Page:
My first and only book, which appeared in the Spring of 2018, can be ordered here. The book is an intellectual history of European Catholicism from 1920-1970, asking how, when, and why the Catholic Church became “modern”: how, that is, Catholics came to accept the modern world of Church-state separation, religious freedom, and human rights. The answer turns out to involve much more than abstract questions of rights or statehood. The process of modernization involved a complex set of new Catholic ideas about the Church, the economy, the family, the Jews, and the state. It turns out, too, to have happened in multiple ways. There is no single “Catholic modern,” but several: specifically, the book unearths a conservative, anti-Communist form of Catholic modernism and a more radical antifascist alternative. Both, I argue, were legitimate updatings of the long Catholic tradition, and the contest between the two does much to explain the shape of the Church today.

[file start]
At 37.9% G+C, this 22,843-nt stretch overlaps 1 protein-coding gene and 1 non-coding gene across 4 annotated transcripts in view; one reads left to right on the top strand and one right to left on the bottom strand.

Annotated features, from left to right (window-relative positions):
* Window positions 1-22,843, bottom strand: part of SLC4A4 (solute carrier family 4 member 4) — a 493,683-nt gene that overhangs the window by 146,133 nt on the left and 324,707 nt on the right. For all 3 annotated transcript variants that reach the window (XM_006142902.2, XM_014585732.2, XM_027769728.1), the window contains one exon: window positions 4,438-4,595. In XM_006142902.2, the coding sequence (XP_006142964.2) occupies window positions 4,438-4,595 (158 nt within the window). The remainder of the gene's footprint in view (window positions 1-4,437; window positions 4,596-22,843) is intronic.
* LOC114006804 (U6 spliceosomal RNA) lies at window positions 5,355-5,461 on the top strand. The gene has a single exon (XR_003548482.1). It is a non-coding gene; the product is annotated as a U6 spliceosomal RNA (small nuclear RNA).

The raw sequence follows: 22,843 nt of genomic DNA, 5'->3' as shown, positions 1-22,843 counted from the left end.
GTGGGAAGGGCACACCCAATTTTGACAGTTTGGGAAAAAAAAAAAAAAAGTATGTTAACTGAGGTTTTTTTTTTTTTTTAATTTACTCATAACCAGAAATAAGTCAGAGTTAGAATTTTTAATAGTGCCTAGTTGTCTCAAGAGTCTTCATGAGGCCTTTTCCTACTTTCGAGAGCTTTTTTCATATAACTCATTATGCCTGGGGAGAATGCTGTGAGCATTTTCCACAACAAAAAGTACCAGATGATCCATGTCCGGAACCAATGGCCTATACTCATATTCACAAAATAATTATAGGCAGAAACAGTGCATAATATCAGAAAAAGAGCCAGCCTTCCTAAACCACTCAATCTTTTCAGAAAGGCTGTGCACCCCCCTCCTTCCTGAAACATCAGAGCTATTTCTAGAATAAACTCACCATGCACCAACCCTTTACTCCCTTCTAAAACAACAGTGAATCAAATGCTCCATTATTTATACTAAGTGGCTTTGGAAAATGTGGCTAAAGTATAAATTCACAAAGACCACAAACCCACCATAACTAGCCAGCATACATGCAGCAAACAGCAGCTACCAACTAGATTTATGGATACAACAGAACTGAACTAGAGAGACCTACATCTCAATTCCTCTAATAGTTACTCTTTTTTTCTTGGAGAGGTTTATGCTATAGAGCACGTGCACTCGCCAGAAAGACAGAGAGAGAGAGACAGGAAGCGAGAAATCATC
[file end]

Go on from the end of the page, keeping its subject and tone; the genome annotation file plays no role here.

Reviews so far: Publisher’s Weekly; Times Higher Education; Commonweal; H-Soz-Kult; Catholic Herald; LA Review of Books; Boston Review; Church Times; Australian Journal of Politics and History; Political Theology
For a set of three further reviews and my own response, see this forum at H-Diplo.
The book is the recipient of the Smith Prize in European History, given by the Southern Historical Association.